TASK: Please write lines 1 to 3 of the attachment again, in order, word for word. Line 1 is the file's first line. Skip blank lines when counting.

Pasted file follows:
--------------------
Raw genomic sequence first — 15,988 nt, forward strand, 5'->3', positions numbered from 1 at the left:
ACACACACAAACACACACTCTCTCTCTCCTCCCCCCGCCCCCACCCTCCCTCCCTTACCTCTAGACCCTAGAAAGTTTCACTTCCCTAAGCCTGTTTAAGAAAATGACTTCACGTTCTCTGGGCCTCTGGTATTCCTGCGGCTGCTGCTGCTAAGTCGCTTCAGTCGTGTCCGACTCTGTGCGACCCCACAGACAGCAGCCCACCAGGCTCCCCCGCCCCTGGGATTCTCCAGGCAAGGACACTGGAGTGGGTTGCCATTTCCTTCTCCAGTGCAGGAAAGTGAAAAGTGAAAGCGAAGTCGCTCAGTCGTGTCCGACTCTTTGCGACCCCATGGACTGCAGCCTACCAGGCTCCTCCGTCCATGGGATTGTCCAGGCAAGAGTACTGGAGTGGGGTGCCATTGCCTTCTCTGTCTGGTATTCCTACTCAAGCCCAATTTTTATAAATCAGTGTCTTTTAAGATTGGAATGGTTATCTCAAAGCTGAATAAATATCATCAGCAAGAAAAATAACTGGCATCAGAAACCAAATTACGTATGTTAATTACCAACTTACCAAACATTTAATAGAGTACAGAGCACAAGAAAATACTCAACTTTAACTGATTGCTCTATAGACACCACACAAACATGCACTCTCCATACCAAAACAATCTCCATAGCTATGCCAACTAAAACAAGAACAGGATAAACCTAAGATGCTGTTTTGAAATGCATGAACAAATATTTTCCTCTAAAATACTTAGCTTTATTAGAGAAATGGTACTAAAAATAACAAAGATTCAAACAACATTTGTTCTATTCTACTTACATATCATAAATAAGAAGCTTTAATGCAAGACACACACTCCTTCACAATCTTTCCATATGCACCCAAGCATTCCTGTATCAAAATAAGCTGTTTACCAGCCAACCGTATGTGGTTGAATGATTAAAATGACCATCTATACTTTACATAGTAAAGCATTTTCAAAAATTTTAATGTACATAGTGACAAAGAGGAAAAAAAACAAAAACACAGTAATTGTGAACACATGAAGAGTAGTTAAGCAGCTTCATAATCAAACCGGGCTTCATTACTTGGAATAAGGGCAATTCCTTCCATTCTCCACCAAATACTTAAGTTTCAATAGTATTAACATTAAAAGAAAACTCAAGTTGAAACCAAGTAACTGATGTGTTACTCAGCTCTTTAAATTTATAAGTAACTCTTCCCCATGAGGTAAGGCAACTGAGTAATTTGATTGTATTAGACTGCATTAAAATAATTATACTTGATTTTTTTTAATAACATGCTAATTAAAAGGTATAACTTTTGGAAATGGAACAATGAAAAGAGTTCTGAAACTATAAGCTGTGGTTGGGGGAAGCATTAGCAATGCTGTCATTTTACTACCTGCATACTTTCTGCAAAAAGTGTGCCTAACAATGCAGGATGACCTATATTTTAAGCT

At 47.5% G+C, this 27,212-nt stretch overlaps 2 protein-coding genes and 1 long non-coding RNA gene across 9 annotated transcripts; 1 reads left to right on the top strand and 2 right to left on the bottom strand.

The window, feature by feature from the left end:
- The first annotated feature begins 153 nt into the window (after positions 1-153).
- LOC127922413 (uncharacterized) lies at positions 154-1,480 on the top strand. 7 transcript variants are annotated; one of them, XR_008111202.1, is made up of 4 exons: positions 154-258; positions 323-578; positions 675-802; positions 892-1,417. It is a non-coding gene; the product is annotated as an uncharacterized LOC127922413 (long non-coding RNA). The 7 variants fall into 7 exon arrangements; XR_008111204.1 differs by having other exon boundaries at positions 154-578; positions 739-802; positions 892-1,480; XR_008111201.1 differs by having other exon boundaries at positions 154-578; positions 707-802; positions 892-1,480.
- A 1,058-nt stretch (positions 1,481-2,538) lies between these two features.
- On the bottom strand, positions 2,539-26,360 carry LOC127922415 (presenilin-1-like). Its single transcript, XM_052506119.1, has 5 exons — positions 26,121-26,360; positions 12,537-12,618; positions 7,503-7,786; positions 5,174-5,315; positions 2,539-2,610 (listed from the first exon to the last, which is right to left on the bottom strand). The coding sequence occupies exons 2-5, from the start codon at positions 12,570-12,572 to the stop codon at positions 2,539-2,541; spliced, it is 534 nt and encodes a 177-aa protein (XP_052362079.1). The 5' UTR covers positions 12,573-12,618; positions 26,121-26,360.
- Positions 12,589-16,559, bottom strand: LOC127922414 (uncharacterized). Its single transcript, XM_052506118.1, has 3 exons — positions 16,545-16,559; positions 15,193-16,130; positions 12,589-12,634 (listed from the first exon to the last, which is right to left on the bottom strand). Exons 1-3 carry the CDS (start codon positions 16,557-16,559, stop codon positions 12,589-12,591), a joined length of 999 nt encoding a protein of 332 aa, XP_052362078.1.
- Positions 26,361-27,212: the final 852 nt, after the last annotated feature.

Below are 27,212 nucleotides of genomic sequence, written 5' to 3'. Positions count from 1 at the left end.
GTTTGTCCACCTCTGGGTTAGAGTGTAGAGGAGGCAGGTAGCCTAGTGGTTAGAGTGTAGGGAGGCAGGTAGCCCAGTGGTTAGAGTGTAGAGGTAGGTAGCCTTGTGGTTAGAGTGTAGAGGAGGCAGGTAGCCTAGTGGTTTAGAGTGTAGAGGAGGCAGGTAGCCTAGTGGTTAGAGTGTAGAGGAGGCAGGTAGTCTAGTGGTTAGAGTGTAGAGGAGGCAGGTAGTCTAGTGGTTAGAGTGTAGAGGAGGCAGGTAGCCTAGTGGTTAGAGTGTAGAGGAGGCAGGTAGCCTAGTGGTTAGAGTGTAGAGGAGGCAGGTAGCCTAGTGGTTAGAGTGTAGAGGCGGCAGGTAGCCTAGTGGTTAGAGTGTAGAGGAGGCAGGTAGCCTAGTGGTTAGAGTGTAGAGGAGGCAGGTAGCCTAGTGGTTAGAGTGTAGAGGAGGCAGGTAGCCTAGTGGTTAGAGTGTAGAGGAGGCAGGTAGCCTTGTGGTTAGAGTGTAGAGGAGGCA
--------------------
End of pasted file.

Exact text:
Raw genomic sequence first — 15,988 nt, forward strand, 5'->3', positions numbered from 1 at the left:
ACACACACAAACACACACTCTCTCTCTCCTCCCCCCGCCCCCACCCTCCCTCCCTTACCTCTAGACCCTAGAAAGTTTCACTTCCCTAAGCCTGTTTAAGAAAATGACTTCACGTTCTCTGGGCCTCTGGTATTCCTGCGGCTGCTGCTGCTAAGTCGCTTCAGTCGTGTCCGACTCTGTGCGACCCCACAGACAGCAGCCCACCAGGCTCCCCCGCCCCTGGGATTCTCCAGGCAAGGACACTGGAGTGGGTTGCCATTTCCTTCTCCAGTGCAGGAAAGTGAAAAGTGAAAGCGAAGTCGCTCAGTCGTGTCCGACTCTTTGCGACCCCATGGACTGCAGCCTACCAGGCTCCTCCGTCCATGGGATTGTCCAGGCAAGAGTACTGGAGTGGGGTGCCATTGCCTTCTCTGTCTGGTATTCCTACTCAAGCCCAATTTTTATAAATCAGTGTCTTTTAAGATTGGAATGGTTATCTCAAAGCTGAATAAATATCATCAGCAAGAAAAATAACTGGCATCAGAAACCAAATTACGTATGTTAATTACCAACTTACCAAACATTTAATAGAGTACAGAGCACAAGAAAATACTCAACTTTAACTGATTGCTCTATAGACACCACACAAACATGCACTCTCCATACCAAAACAATCTCCATAGCTATGCCAACTAAAACAAGAACAGGATAAACCTAAGATGCTGTTTTGAAATGCATGAACAAATATTTTCCTCTAAAATACTTAGCTTTATTAGAGAAATGGTACTAAAAATAACAAAGATTCAAACAACATTTGTTCTATTCTACTTACATATCATAAATAAGAAGCTTTAATGCAAGACACACACTCCTTCACAATCTTTCCATATGCACCCAAGCATTCCTGTATCAAAATAAGCTGTTTACCAGCCAACCGTATGTGGTTGAATGATTAAAATGACCATCTATACTTTACATAGTAAAGCATTTTCAAAAATTTTAATGTACATAGTGACAAAGAGGAAAAAAAACAAAAACACAGTAATTGTGAACACATGAAGAGTAGTTAAGCAGCTTCATAATCAAACCGGGCTTCATTACTTGGAATAAGGGCAATTCCTTCCATTCTCCACCAAATACTTAAGTTTCAATAGTATTAACATTAAAAGAAAACTCAAGTTGAAACCAAGTAACTGATGTGTTACTCAGCTCTTTAAATTTATAAGTAACTCTTCCCCATGAGGTAAGGCAACTGAGTAATTTGATTGTATTAGACTGCATTAAAATAATTATACTTGATTTTTTTTAATAACATGCTAATTAAAAGGTATAACTTTTGGAAATGGAACAATGAAAAGAGTTCTGAAACTATAAGCTGTGGTTGGGGGAAGCATTAGCAATGCTGTCATTTTACTACCTGCATACTTTCTGCAAAAAGTGTGCCTAACAATGCAGGATGACCTATATTTTAAGCT

At 47.5% G+C, this 27,212-nt stretch overlaps 2 protein-coding genes and 1 long non-coding RNA gene across 9 annotated transcripts; 1 reads left to right on the top strand and 2 right to left on the bottom strand.